In an interview with the Santa Clara Valley Historical Association, Jobs recalled his blue-box collaboration with Woz, saying it was key to their later founding of Apple.

"Experiences like that taught us the power of ideas," Jobs said. "The power of understanding that if you could build this box, you could control hundreds of millions of dollars' worth of telephone infrastructure around the world--that's a powerful thing. If we hadn't had made blue boxes, there would have been no Apple."


International BlackBerry outage continues

BlackBerry maker Research In Motion has still not fully restored e-mail, messaging, and Web service to more than 10 million customers in Europe, the Middle East, parts of South America, and Africa after a disruption at one of its network operation centers yesterday.

A BlackBerry outage, which began on Monday around 10:20 a.m. BST, has resulted in limited access to e-mails, Web browsing, and messaging services such as BlackBerry Messenger, otherwise known as BBM.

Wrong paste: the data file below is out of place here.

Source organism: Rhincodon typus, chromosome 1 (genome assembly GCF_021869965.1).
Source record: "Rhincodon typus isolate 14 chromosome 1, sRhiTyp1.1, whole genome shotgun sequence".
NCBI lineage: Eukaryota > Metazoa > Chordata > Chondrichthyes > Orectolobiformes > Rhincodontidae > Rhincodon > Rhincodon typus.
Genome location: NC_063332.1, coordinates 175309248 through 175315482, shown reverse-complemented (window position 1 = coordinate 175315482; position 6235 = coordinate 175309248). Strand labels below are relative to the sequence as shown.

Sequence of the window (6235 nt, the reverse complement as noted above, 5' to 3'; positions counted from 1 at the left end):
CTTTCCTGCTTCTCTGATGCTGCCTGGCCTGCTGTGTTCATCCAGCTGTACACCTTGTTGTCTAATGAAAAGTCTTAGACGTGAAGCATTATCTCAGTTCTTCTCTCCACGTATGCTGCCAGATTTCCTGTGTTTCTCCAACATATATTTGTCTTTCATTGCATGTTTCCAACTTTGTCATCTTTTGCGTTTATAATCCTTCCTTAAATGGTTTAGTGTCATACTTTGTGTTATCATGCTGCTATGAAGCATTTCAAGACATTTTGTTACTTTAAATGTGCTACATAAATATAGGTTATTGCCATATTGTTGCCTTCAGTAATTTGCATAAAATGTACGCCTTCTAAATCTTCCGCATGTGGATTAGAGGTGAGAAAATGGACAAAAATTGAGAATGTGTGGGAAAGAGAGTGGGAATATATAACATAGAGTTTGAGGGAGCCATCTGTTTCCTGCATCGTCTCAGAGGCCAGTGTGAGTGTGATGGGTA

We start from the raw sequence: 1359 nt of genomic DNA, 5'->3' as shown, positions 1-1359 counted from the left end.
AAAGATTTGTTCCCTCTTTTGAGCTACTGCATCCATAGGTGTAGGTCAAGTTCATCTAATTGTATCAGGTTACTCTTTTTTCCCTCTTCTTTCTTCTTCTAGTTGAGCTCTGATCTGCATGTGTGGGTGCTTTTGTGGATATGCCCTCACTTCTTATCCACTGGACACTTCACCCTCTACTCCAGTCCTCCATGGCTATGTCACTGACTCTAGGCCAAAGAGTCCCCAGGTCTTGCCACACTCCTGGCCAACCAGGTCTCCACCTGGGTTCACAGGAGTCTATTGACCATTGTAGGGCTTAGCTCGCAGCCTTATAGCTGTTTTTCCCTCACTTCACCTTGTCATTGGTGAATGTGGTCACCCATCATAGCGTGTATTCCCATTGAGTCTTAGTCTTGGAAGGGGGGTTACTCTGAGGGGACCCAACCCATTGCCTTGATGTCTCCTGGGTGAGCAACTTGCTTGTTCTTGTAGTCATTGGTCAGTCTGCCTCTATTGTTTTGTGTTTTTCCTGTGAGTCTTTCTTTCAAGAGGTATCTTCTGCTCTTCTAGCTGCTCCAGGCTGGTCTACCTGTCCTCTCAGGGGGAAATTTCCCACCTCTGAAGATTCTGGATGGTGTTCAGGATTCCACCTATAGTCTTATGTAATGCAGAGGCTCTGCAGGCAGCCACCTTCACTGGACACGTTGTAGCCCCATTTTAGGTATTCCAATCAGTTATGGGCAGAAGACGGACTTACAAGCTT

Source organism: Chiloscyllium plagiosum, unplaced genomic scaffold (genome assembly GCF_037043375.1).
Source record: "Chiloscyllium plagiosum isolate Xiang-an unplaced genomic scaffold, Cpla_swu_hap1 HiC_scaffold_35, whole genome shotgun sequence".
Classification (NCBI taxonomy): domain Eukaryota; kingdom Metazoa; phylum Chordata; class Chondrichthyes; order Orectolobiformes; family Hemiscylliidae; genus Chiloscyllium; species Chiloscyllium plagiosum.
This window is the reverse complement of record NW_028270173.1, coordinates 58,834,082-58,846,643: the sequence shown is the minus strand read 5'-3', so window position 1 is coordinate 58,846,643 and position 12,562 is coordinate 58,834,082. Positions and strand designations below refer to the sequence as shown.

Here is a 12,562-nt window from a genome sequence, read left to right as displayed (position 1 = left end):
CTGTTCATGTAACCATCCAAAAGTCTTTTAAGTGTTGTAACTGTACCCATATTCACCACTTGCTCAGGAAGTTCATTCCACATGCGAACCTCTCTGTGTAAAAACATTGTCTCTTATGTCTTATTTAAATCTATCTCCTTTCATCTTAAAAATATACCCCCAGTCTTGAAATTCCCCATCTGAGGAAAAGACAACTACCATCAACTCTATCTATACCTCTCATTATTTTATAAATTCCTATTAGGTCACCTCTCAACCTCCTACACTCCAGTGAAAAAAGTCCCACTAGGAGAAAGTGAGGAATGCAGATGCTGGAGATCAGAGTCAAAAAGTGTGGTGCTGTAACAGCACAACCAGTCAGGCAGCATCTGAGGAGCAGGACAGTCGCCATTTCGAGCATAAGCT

Late yesterday, RIM said it had resolved the issue. But this morning, millions of BlackBerry subscribers woke up to find their service was still disrupted. The company has acknowledged the problem, but has not offered much detail about when it will be fixed.

The company said in a statement that the issues experienced by its customers in Europe, the Middle East, Africa, India, Brazil, Chile, and Argentina were caused by a core switch failure within RIM's infrastructure


Monday, October 10, 2011

What we still don't know about iCloud

Apple's iCloud service will finally be active on October 12, but the concept is still a mystery for most people. iCloud's still a little cloudy.

We know about document-editing, iTunes Match, photo streams, and cloud syncing of settings and app data, but here's what still confuses us as we approach the day where we'll be figuring it all out for ourselves.

Some of the iCloud features not clear are:

1. You can redownload iTunes music...but can you erase it?
2. Do videos have a home on iCloud?
3. Will Photo Stream save original-resolution photos?
4. Will the App Store experience be any different from what exists now?
5. iTunes Match: How do downloaded iTunes versions get resolved with originals?


iPhone 4S sticks with 512MB of RAM

Even with a number of improvements to the hardware within the upcoming iPhone 4S, it looks like one component that will remain the same is the amount of built-in memory.